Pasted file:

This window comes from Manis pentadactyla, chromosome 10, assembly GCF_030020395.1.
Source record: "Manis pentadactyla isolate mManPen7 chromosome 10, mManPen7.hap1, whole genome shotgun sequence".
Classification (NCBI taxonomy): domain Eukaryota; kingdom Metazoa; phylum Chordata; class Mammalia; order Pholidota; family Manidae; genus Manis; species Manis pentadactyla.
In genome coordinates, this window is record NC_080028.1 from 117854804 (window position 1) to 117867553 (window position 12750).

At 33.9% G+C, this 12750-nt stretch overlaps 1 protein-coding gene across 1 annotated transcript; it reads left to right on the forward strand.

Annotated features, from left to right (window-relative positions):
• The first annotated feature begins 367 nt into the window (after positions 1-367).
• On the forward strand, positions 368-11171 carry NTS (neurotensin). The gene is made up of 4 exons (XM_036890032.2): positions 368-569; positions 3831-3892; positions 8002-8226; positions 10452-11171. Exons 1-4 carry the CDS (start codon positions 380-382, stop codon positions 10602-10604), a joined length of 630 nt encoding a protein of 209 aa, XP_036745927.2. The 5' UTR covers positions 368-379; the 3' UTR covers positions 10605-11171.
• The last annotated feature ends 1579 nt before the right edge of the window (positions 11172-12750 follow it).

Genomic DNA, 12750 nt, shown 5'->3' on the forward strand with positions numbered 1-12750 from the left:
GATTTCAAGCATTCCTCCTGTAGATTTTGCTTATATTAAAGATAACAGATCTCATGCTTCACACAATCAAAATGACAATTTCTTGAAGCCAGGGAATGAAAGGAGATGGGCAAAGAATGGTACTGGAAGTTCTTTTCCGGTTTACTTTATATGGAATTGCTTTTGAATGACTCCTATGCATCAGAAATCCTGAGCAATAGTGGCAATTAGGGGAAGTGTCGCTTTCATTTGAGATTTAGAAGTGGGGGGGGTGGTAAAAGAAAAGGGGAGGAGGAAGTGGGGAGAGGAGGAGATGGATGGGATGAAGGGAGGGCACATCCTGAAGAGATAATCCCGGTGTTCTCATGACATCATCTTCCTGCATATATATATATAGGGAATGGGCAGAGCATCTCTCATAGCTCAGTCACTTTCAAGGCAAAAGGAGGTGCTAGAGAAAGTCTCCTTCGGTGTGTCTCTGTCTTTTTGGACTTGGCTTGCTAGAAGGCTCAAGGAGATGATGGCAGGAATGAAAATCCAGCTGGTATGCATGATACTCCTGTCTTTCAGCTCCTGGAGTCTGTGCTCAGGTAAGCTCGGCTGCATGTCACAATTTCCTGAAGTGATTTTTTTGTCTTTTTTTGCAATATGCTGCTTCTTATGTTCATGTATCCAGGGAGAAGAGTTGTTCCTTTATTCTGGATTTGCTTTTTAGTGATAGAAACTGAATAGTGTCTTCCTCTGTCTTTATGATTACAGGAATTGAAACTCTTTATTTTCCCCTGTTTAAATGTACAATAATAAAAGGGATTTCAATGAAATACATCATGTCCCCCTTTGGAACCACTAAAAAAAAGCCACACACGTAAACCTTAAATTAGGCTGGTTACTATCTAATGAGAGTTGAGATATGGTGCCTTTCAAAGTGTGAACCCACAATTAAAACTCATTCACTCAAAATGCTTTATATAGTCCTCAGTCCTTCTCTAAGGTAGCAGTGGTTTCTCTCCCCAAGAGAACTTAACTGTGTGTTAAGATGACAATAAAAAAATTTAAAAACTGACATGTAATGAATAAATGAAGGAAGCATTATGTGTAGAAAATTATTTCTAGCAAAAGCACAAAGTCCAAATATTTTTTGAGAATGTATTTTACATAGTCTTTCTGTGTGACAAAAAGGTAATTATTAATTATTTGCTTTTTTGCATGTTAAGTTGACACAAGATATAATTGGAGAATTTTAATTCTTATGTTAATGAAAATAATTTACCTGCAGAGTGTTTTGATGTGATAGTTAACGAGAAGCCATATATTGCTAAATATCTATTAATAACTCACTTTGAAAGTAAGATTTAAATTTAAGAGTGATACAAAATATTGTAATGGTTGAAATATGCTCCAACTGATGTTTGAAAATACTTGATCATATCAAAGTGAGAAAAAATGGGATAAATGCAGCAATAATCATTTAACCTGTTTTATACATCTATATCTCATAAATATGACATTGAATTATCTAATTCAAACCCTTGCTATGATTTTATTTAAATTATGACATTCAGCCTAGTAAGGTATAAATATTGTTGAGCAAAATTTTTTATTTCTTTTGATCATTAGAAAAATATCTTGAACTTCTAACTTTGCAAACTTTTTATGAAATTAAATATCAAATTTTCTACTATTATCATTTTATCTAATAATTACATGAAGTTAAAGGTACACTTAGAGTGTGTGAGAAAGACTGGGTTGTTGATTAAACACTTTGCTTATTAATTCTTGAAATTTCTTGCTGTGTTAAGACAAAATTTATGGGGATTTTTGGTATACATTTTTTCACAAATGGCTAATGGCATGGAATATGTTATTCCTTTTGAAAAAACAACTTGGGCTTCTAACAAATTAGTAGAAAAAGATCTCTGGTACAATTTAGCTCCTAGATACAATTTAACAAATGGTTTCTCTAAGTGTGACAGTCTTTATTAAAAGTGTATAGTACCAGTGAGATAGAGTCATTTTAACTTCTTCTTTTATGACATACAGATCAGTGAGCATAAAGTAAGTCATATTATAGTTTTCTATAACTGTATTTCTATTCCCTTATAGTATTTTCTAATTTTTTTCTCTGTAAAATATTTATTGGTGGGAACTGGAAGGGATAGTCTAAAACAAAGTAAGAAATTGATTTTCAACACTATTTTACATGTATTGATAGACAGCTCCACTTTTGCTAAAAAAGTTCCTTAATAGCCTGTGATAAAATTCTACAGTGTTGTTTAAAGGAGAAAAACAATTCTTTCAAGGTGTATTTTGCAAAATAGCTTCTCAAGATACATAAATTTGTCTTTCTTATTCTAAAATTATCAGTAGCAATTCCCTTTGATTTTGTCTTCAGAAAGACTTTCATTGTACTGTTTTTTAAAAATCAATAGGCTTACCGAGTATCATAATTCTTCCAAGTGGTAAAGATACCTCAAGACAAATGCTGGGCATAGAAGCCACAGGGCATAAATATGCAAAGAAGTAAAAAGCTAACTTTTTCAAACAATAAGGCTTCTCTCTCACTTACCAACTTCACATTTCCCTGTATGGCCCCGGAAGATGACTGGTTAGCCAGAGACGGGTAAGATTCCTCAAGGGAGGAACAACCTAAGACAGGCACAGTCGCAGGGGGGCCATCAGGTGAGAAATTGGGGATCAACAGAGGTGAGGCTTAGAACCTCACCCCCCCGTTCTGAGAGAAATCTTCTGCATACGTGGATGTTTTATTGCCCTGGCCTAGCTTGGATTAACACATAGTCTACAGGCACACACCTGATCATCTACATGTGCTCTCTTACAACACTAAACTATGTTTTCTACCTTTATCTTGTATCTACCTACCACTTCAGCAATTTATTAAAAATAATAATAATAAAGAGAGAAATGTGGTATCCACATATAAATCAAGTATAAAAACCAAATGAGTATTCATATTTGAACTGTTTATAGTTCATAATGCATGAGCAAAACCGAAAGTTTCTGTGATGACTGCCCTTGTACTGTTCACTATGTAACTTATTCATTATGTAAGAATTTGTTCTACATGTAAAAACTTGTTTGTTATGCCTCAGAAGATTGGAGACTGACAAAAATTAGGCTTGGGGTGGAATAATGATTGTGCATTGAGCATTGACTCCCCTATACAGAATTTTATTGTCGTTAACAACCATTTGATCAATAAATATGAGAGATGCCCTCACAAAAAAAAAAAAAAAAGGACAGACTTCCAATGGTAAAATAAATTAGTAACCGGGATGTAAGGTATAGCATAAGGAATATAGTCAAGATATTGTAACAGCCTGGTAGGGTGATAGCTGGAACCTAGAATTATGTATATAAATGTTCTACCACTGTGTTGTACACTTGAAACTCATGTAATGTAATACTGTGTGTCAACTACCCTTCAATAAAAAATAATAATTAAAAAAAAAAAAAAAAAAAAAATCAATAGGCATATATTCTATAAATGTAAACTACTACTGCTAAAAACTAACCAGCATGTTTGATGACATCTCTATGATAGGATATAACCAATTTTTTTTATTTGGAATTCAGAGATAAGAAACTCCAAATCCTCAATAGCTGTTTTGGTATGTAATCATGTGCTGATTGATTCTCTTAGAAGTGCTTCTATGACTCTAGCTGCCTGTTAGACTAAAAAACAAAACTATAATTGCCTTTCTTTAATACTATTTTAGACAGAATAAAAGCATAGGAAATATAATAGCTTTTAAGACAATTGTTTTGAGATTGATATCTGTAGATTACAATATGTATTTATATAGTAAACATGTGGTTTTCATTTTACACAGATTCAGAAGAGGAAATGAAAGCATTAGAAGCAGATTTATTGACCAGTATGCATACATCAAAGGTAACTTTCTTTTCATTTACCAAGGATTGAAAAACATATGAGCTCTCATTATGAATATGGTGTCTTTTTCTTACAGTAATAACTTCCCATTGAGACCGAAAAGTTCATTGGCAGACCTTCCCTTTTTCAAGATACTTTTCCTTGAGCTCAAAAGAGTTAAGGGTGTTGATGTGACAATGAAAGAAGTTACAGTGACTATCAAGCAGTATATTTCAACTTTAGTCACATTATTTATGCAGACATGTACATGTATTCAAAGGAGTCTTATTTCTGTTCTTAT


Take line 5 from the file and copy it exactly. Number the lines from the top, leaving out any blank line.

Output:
At 33.9% G+C, this 12750-nt stretch overlaps 1 protein-coding gene across 1 annotated transcript; it reads left to right on the forward strand.